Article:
Francine has now recovered, but she couldn’t smell for 6 years. She had polyps. 6 years is the age of her son, so until recently she was unable to smell her son. One summer it was really warm, she was giving her son some milk but fortunately a friend came along and told her the milk was off. She had not been able to detect that it was curdled, it could have bad consequences for the health of her baby. From then on she got really scared of feeding him. Being a single mum at the time, it was worrying and early on her son detected she was scared as well. She wanted to give him healthy food, but all he wanted was rice or pasta with ketchup, and that is what she ended up cooking for him – not a very healthy diet.

Debbie has been losing her sense of smell gradually and describes it as a curtain coming down. She says she doesn’t enjoy going to a restaurant or drinking wine any more. She was amusing about having a glass of wine – “I’m a cheap night out now!” she said, because she doesn’t know if the wine is good or not. She also suffered from phantosmia – smells blocked in your olfactory system, unidentified wafts of smells, once in a while, and you don’t know why. It can be scary. Zoe also suffered from that, vague chemical smells and you don’t know what they are or where they are coming from, but you can’t stop it, and it’s quite oppressive.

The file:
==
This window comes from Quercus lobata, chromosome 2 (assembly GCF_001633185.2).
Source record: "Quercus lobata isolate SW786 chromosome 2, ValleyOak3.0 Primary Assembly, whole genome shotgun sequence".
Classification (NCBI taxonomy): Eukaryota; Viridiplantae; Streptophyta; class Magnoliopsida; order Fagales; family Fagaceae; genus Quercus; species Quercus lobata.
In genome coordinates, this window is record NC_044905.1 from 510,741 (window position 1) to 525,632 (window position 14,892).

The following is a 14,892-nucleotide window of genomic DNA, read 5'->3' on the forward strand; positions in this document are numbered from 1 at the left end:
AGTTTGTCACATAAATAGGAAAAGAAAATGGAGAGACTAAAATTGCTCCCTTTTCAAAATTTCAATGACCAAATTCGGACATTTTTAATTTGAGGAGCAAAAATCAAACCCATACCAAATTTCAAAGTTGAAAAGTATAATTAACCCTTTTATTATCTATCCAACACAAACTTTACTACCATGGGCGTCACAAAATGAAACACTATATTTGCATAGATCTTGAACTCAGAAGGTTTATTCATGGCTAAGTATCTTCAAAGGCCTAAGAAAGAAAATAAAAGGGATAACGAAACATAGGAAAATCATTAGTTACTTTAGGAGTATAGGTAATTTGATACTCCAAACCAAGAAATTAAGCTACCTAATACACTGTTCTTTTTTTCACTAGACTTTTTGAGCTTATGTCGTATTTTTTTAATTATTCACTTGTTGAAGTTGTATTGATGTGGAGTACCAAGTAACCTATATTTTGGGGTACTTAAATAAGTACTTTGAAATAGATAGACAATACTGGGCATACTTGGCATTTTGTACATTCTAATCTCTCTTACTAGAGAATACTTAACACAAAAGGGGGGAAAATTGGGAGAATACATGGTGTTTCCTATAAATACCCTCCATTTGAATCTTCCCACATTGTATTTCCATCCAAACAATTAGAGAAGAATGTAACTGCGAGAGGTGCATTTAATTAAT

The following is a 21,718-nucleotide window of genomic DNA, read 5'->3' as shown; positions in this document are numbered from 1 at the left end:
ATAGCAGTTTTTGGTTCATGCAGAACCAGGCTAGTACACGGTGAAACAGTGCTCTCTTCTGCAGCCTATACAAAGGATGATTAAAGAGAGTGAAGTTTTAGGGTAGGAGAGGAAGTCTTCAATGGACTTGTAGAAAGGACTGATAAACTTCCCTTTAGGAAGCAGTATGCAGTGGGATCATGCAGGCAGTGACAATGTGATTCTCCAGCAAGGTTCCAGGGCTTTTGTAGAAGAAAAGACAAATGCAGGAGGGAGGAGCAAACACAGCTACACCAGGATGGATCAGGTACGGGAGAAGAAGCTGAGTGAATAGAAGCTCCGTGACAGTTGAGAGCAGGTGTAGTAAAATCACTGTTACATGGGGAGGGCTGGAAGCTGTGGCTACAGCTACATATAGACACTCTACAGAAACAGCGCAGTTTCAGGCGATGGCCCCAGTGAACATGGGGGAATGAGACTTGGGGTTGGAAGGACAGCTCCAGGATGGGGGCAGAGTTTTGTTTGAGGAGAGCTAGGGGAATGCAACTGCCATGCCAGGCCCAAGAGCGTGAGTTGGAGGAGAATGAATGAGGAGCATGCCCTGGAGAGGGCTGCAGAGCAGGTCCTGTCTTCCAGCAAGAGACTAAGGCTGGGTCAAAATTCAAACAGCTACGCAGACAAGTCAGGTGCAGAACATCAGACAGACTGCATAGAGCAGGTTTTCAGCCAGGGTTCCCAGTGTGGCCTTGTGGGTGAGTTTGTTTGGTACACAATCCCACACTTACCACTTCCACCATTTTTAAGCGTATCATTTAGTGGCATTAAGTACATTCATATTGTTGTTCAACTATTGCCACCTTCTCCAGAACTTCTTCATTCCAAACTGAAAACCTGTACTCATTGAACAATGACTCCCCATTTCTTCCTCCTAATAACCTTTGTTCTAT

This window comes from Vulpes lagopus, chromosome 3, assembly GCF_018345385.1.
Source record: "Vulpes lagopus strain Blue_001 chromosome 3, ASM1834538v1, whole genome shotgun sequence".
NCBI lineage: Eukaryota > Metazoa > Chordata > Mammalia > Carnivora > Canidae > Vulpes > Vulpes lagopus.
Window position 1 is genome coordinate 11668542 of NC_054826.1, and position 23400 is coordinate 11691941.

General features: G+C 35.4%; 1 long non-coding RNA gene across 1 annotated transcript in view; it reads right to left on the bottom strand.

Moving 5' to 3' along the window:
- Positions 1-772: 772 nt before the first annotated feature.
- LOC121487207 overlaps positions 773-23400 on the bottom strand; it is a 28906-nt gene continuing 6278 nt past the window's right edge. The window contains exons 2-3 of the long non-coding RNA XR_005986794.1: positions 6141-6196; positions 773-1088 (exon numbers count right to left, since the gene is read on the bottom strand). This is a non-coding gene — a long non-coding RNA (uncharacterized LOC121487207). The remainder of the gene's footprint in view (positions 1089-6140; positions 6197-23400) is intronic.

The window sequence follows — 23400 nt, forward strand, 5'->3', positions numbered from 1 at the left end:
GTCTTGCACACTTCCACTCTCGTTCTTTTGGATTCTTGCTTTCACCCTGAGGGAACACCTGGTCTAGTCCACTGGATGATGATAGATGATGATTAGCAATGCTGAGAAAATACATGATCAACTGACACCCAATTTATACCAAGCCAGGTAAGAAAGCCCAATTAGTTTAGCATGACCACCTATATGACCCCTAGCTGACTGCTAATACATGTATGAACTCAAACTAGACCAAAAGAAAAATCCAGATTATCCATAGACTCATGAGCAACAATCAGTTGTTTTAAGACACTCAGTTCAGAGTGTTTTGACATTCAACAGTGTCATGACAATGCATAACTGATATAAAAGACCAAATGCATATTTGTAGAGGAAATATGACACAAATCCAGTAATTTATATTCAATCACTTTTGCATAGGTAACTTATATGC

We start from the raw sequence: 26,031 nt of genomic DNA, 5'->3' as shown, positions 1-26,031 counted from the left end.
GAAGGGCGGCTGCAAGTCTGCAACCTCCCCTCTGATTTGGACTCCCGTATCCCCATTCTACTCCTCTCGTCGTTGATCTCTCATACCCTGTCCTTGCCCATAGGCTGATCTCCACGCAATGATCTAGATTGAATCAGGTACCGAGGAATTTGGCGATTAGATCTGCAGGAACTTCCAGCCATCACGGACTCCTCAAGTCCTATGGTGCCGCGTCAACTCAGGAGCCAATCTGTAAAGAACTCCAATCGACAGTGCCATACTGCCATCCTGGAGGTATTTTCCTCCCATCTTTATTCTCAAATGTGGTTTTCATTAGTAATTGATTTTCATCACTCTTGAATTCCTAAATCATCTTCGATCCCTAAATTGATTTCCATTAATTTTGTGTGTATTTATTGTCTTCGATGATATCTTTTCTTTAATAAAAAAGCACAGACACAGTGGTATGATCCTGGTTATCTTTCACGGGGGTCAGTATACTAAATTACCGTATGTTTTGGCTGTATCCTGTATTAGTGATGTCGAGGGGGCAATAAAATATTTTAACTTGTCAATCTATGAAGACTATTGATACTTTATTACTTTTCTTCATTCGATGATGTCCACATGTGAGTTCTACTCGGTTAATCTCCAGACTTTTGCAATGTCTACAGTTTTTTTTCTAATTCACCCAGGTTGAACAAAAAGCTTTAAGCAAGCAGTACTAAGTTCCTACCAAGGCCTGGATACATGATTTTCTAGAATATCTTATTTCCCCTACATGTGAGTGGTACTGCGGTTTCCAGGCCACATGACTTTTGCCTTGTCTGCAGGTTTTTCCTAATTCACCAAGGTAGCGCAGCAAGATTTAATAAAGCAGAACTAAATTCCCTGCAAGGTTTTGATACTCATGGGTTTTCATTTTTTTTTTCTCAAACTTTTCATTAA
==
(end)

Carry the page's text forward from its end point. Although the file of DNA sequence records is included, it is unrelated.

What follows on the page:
Mark has congenital anosmia. He says he sometimes wonders if he is a normal guy. He regards anyone with a sense of smell as having a superpower! It is completely random to him that a smell can trigger a memory out of thin air.

Moira is 89 and has lost her sense of smell from age. What worries her is that maybe she is cooking and she doesn’t know what is the smell of her house. Does it smell fresh and clean, or does it smell of stale lunch food. A few of my interviewees have also been concerned about gas leaks, and have put gas detectors in their homes.

So, there are lots of reasons for losing your sense of smell – one is that it is an early sign of degenerative brain disease , Alzheimer’s or Parkinson’s, another a head trauma, then there are polyps, failure to recover from a cold or flu, or it can just be age related. There are no proper statistics, but about 200,000 people in the UK are thought to suffer from anosmia, with 5000 of those being congenital – people who have never been able to smell.